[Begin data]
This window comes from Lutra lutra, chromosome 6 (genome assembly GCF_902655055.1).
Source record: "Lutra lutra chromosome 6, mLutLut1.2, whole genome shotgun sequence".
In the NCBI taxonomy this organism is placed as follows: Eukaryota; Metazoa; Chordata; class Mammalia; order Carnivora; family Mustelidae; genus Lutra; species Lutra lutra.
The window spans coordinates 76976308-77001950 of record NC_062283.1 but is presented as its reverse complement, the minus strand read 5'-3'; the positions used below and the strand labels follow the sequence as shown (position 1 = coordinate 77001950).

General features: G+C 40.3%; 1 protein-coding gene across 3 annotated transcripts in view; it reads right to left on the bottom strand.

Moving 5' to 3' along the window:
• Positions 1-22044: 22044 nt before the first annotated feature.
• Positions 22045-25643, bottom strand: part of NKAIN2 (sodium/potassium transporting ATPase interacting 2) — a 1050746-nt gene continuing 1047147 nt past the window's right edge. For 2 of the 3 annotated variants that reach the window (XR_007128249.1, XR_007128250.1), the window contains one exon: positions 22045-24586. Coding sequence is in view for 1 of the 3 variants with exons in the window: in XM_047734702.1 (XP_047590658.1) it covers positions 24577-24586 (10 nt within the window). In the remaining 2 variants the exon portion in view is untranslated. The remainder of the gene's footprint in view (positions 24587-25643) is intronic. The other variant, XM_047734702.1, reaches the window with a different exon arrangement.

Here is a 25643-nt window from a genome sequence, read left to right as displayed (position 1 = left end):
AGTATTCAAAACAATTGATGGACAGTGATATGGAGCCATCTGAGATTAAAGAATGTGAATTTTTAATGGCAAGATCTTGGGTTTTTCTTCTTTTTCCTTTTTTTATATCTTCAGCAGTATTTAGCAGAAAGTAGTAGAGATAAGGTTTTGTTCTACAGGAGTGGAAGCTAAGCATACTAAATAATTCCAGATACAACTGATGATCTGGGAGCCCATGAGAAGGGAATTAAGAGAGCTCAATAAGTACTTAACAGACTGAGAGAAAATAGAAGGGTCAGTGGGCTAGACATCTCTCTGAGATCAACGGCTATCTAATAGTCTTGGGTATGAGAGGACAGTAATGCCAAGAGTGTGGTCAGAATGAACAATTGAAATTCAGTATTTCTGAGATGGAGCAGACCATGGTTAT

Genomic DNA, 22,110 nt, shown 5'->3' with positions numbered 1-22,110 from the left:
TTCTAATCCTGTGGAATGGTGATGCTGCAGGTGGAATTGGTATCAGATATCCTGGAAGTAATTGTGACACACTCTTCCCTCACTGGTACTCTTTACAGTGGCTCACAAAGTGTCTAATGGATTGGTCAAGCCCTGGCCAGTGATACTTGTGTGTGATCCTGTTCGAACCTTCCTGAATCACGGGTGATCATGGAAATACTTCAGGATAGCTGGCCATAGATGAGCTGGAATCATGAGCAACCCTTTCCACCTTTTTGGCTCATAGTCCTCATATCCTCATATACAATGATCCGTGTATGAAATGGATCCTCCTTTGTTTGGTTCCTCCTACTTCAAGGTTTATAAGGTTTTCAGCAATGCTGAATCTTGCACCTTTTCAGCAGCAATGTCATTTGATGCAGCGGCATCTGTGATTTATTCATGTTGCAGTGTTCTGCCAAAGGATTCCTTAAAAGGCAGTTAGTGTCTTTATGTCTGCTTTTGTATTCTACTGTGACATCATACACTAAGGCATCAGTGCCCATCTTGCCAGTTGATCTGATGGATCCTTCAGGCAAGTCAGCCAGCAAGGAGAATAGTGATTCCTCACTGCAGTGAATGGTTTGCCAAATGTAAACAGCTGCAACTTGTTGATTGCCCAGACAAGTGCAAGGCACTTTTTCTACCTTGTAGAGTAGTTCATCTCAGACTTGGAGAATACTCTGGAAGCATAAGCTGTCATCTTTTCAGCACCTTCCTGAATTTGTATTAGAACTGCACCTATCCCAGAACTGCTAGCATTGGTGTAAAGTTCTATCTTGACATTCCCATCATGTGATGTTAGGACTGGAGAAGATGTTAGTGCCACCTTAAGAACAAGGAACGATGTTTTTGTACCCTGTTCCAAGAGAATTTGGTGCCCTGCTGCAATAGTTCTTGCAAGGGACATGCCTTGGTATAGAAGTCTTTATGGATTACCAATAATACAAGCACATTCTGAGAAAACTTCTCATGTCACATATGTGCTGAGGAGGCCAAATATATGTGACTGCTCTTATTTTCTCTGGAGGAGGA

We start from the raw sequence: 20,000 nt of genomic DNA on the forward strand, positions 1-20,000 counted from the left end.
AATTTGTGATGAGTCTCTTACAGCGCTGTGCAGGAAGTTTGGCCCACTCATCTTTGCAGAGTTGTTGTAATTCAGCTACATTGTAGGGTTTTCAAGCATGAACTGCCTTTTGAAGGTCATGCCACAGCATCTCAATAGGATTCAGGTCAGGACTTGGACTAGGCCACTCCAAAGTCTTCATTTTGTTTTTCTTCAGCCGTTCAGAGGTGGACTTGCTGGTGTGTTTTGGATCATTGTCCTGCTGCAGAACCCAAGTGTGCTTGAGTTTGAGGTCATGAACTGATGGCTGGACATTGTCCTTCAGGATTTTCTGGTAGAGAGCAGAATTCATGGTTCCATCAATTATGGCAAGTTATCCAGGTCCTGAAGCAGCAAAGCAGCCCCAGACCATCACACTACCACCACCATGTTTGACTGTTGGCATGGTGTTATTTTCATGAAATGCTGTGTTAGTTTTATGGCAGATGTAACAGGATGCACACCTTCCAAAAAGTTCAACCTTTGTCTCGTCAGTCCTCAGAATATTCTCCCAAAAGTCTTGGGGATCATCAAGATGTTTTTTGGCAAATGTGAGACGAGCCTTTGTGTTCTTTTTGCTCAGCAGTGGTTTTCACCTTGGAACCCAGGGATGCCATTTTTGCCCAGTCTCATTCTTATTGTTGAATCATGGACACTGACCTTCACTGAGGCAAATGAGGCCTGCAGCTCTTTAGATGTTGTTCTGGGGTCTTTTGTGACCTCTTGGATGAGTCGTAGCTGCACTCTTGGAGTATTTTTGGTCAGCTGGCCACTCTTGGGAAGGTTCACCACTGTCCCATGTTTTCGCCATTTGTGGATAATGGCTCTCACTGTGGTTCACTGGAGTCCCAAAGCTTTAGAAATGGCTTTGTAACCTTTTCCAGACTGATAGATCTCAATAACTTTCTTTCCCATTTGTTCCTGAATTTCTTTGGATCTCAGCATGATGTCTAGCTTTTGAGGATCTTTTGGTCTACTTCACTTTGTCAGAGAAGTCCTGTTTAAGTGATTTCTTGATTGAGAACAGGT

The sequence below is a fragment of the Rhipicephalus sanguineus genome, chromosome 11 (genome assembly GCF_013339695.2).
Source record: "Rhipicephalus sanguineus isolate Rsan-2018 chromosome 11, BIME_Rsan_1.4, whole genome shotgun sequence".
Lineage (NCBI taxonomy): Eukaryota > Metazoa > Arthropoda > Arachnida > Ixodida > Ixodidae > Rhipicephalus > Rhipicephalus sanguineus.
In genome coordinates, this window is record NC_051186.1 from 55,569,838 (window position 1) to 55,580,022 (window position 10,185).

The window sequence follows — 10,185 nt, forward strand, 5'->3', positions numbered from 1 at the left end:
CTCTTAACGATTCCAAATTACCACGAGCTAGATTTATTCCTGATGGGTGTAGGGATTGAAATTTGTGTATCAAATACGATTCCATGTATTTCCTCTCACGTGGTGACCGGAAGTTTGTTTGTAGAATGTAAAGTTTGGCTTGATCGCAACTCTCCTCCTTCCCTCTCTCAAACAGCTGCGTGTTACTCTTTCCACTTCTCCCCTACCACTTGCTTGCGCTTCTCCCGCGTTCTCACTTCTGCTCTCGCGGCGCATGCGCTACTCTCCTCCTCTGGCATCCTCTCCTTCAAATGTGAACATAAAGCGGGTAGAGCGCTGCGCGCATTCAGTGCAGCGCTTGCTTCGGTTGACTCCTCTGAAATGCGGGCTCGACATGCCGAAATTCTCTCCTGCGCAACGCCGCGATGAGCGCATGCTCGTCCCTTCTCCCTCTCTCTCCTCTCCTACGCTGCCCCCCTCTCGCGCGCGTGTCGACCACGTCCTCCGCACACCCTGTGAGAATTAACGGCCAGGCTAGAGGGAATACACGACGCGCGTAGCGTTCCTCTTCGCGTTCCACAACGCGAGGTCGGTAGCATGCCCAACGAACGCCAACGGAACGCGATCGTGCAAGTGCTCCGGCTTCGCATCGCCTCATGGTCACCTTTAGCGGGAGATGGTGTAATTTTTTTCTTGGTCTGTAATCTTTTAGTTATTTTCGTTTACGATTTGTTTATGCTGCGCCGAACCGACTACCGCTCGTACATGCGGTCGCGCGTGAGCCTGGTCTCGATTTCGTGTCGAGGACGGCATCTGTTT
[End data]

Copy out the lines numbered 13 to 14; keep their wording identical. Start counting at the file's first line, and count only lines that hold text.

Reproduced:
We start from the raw sequence: 20,000 nt of genomic DNA on the forward strand, positions 1-20,000 counted from the left end.
AATTTGTGATGAGTCTCTTACAGCGCTGTGCAGGAAGTTTGGCCCACTCATCTTTGCAGAGTTGTTGTAATTCAGCTACATTGTAGGGTTTTCAAGCATGAACTGCCTTTTGAAGGTCATGCCACAGCATCTCAATAGGATTCAGGTCAGGACTTGGACTAGGCCACTCCAAAGTCTTCATTTTGTTTTTCTTCAGCCGTTCAGAGGTGGACTTGCTGGTGTGTTTTGGATCATTGTCCTGCTGCAGAACCCAAGTGTGCTTGAGTTTGAGGTCATGAACTGATGGCTGGACATTGTCCTTCAGGATTTTCTGGTAGAGAGCAGAATTCATGGTTCCATCAATTATGGCAAGTTATCCAGGTCCTGAAGCAGCAAAGCAGCCCCAGACCATCACACTACCACCACCATGTTTGACTGTTGGCATGGTGTTATTTTCATGAAATGCTGTGTTAGTTTTATGGCAGATGTAACAGGATGCACACCTTCCAAAAAGTTCAACCTTTGTCTCGTCAGTCCTCAGAATATTCTCCCAAAAGTCTTGGGGATCATCAAGATGTTTTTTGGCAAATGTGAGACGAGCCTTTGTGTTCTTTTTGCTCAGCAGTGGTTTTCACCTTGGAACCCAGGGATGCCATTTTTGCCCAGTCTCATTCTTATTGTTGAATCATGGACACTGACCTTCACTGAGGCAAATGAGGCCTGCAGCTCTTTAGATGTTGTTCTGGGGTCTTTTGTGACCTCTTGGATGAGTCGTAGCTGCACTCTTGGAGTATTTTTGGTCAGCTGGCCACTCTTGGGAAGGTTCACCACTGTCCCATGTTTTCGCCATTTGTGGATAATGGCTCTCACTGTGGTTCACTGGAGTCCCAAAGCTTTAGAAATGGCTTTGTAACCTTTTCCAGACTGATAGATCTCAATAACTTTCTTTCCCATTTGTTCCTGAATTTCTTTGGATCTCAGCATGATGTCTAGCTTTTGAGGATCTTTTGGTCTACTTCACTTTGTCAGAGAAGTCCTGTTTAAGTGATTTCTTGATTGAGAACAGGT